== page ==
While this post is aimed at assisting teachers of VCE Drama and their students, it should also prove worthwhile to teachers and students undertaking drama and theatre at all levels of secondary education in other states and countries.
A side note, first. In the Victorian curriculum, non-naturalistic performance styles are those that essentially equate to what teachers in other states of Australia or countries may refer to as non-realistic or anti-realistic theatre. And as we all know, contemporary theatre is often eclectic, a mix of both realistic/naturalistic and non-realistic/non-naturalistic styles and associated conventions. Indeed, the VCE Drama course acknowledges non-naturalistic theatre can include elements of realism/naturalism (eg. believable characterisation mixed with breaking the fourth wall).
One of the difficulties for VCE Drama teachers and students is that while four conventions are highlighted as essential components of non-naturalistic theatre for students at Year 12 (see below), beyond this there is no finite list of conventions (nor should there necessarily be so). The ability for teachers to compile a list of non-naturalistic conventions for easy digestion by their students in the classroom can sometimes prove difficult. So I have compiled a list from a few sources that may assist some people in seeing it all at a glance:
Non-Naturalistic (Theatrical) Conventions
The essential four in the VCE Drama course require students to demonstrate:
- transformation of character
- transformation of place
- transformation of object (prop/item of costume)
- transformation of time (2014 onwards) <currently “disjointed time sequences”>
VCE Drama solo performance examination documents (2007-2013) have included the following conventions to be applied by students in non-naturalistic ways:
- stillness and silence
- dramatic irony
- exaggerated movement
- heightened use of language
- dramatic metaphor
- freeze frame
- dramatic metaphor
- fatal flaw
- live sound effects
I would add the following conventions (mostly belonging to Brecht’s epic theatre style):
- direct audience address
- fragmentary costume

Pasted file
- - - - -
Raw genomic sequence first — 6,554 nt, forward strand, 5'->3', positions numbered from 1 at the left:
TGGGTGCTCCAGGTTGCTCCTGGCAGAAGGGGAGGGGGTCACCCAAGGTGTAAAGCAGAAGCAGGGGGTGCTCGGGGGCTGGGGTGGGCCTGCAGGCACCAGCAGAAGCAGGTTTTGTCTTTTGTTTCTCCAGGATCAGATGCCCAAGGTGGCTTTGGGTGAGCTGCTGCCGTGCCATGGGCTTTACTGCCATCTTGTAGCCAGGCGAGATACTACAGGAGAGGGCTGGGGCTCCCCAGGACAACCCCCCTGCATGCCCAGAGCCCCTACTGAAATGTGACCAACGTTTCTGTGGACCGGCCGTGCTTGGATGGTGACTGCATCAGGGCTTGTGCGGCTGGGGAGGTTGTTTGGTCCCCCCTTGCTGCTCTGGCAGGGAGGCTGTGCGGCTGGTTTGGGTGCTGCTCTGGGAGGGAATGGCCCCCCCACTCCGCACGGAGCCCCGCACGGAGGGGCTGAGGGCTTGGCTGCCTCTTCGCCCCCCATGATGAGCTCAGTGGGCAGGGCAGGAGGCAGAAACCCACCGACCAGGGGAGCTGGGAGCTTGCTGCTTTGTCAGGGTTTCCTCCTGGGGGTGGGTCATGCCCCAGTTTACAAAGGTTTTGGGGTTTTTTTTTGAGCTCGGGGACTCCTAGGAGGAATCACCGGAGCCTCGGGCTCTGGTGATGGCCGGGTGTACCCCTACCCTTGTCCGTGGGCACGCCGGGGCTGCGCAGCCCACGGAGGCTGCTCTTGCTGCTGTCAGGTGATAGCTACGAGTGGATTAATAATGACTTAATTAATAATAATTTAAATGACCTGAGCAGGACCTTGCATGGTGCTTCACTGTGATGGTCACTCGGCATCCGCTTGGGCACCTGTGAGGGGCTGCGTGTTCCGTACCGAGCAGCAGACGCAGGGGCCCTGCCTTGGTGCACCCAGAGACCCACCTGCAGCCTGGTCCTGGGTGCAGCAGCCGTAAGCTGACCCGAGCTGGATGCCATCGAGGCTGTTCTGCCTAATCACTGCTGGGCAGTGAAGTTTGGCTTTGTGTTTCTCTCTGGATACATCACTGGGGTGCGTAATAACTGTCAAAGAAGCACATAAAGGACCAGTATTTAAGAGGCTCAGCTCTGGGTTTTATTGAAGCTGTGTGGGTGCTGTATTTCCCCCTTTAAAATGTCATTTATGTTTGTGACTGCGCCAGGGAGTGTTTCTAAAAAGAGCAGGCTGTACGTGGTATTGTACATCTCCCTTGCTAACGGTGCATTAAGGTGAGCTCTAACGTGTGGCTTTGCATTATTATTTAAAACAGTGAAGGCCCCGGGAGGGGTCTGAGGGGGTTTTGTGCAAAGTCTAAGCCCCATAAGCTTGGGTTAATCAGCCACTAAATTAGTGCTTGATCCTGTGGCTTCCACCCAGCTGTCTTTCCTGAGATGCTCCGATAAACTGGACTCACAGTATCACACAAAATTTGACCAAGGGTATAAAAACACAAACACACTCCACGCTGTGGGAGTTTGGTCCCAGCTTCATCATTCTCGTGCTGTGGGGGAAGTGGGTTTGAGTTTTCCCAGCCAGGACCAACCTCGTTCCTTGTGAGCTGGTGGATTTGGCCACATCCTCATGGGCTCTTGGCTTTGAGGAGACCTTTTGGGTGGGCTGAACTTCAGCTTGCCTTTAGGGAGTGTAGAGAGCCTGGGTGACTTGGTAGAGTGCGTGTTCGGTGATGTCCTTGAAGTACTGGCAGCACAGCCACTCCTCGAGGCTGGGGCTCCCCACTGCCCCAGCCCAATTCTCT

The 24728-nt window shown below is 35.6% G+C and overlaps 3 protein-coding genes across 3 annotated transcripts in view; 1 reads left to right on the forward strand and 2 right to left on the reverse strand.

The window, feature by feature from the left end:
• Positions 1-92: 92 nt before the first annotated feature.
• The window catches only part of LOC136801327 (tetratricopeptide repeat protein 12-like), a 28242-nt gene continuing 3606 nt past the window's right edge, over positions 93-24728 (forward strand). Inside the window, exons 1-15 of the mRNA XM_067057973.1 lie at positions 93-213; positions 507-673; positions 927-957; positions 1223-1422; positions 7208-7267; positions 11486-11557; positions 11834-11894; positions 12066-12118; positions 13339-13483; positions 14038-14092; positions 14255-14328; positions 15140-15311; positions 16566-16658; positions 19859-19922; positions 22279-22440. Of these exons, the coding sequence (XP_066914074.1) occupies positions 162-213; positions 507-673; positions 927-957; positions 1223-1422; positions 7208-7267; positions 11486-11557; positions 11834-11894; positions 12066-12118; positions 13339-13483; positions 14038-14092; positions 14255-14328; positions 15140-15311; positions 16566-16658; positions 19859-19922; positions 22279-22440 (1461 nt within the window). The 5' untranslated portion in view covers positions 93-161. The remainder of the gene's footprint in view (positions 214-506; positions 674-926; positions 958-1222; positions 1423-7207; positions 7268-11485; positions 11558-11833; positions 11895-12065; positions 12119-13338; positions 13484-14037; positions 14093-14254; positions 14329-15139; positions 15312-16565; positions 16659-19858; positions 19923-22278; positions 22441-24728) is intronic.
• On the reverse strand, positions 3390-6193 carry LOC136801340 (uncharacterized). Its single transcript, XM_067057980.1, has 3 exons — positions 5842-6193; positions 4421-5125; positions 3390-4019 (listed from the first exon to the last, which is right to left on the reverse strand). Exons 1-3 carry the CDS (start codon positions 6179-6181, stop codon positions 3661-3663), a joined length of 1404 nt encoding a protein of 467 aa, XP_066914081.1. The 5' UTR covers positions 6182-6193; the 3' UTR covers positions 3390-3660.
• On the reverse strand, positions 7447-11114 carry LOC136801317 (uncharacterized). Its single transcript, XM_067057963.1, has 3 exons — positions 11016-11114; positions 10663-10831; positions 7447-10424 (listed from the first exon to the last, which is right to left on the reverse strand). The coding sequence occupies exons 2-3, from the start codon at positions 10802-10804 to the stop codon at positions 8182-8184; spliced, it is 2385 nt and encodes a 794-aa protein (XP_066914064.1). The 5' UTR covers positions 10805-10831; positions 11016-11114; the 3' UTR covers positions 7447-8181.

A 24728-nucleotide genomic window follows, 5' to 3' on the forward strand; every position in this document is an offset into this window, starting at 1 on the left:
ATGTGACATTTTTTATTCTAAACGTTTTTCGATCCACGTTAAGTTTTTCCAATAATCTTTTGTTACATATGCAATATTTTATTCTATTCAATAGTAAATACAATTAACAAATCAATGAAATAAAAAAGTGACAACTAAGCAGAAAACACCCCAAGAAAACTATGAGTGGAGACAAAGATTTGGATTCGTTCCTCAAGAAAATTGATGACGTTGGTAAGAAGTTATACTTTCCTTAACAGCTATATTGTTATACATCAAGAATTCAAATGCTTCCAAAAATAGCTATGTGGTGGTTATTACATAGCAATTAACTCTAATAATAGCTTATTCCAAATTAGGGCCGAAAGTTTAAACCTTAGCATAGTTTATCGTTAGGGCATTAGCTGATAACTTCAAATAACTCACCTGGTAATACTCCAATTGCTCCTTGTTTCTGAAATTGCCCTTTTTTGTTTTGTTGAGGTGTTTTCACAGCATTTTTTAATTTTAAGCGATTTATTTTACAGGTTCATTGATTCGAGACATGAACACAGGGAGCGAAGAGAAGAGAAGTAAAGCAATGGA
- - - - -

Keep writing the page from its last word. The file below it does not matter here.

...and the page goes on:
- placards and signs
- fragmentary set pieces
Granted, the above conventions do look like a shopping list. Many require “unpacking” by teachers in the classroom to enable students to understand them. All of them should have definitions provided for students.
While those conventions that have appeared in VCE Drama solo performance examinations do have definitions prescribed in the terminology section of the exam/s, some remain confusing to understand. Also, a couple of conventions listed above are what I would refer to as a genre or style in themselves and not a convention (comedy, satire), while others could be presented in both naturalistic and non-naturalistic ways (multimedia, caricature).
If teachers want students to understand some or all of these conventions in the final year of schooling, then they should be taught in advance. I recommend using a “backward design” approach, where the teacher sets the goals of desired results at a certain stage (eg. my students will understand as many epic theatre techniques as possible by Year 12 drama ), then introduce learning activities to allow this to happen (teach some epic theatre techniques at Year 10, a few more at Year 11, the rest at Year 12, along with revision etc.).
There should never be a complete and finite list of non-naturalistic conventions for our drama and theatre students. As a living art, theatre is an ever-changing, evolving form. I’m sure many teachers could add to the above lists or debate the worth of some conventions, but hopefully seeing many conventions listed at a glance will assist teachers in their quest to help students understand non-naturalistic theatre.